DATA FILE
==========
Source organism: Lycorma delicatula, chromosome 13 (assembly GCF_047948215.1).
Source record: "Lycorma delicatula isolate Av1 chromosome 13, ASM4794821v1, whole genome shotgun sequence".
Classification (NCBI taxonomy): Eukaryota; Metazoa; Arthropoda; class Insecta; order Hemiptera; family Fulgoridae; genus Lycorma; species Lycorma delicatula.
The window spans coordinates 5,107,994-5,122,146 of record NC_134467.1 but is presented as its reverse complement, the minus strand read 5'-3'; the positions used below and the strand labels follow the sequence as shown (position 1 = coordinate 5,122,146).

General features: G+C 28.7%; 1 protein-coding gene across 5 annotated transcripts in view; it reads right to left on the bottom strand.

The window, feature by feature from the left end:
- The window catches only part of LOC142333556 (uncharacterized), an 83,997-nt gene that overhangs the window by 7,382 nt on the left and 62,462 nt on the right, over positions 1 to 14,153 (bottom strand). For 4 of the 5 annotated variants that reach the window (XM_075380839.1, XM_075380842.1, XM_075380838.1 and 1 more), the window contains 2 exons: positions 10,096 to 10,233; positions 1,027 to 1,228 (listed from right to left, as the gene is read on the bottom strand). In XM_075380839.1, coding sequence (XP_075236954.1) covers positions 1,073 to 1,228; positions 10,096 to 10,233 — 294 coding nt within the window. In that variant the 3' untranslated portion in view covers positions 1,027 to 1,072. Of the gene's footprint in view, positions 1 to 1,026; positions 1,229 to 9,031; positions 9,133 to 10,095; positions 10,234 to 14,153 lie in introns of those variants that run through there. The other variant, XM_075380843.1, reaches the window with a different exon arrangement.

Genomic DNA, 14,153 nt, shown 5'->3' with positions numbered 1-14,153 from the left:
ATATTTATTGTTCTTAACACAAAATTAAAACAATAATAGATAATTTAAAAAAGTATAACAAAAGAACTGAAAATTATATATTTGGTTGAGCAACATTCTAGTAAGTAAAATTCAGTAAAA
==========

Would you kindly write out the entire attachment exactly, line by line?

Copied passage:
Source organism: Lycorma delicatula, chromosome 13 (assembly GCF_047948215.1).
Source record: "Lycorma delicatula isolate Av1 chromosome 13, ASM4794821v1, whole genome shotgun sequence".
Classification (NCBI taxonomy): Eukaryota; Metazoa; Arthropoda; class Insecta; order Hemiptera; family Fulgoridae; genus Lycorma; species Lycorma delicatula.
The window spans coordinates 5,107,994-5,122,146 of record NC_134467.1 but is presented as its reverse complement, the minus strand read 5'-3'; the positions used below and the strand labels follow the sequence as shown (position 1 = coordinate 5,122,146).

General features: G+C 28.7%; 1 protein-coding gene across 5 annotated transcripts in view; it reads right to left on the bottom strand.

The window, feature by feature from the left end:
- The window catches only part of LOC142333556 (uncharacterized), an 83,997-nt gene that overhangs the window by 7,382 nt on the left and 62,462 nt on the right, over positions 1 to 14,153 (bottom strand). For 4 of the 5 annotated variants that reach the window (XM_075380839.1, XM_075380842.1, XM_075380838.1 and 1 more), the window contains 2 exons: positions 10,096 to 10,233; positions 1,027 to 1,228 (listed from right to left, as the gene is read on the bottom strand). In XM_075380839.1, coding sequence (XP_075236954.1) covers positions 1,073 to 1,228; positions 10,096 to 10,233 — 294 coding nt within the window. In that variant the 3' untranslated portion in view covers positions 1,027 to 1,072. Of the gene's footprint in view, positions 1 to 1,026; positions 1,229 to 9,031; positions 9,133 to 10,095; positions 10,234 to 14,153 lie in introns of those variants that run through there. The other variant, XM_075380843.1, reaches the window with a different exon arrangement.

Genomic DNA, 14,153 nt, shown 5'->3' with positions numbered 1-14,153 from the left:
ATATTTATTGTTCTTAACACAAAATTAAAACAATAATAGATAATTTAAAAAAGTATAACAAAAGAACTGAAAATTATATATTTGGTTGAGCAACATTCTAGTAAGTAAAATTCAGTAAAA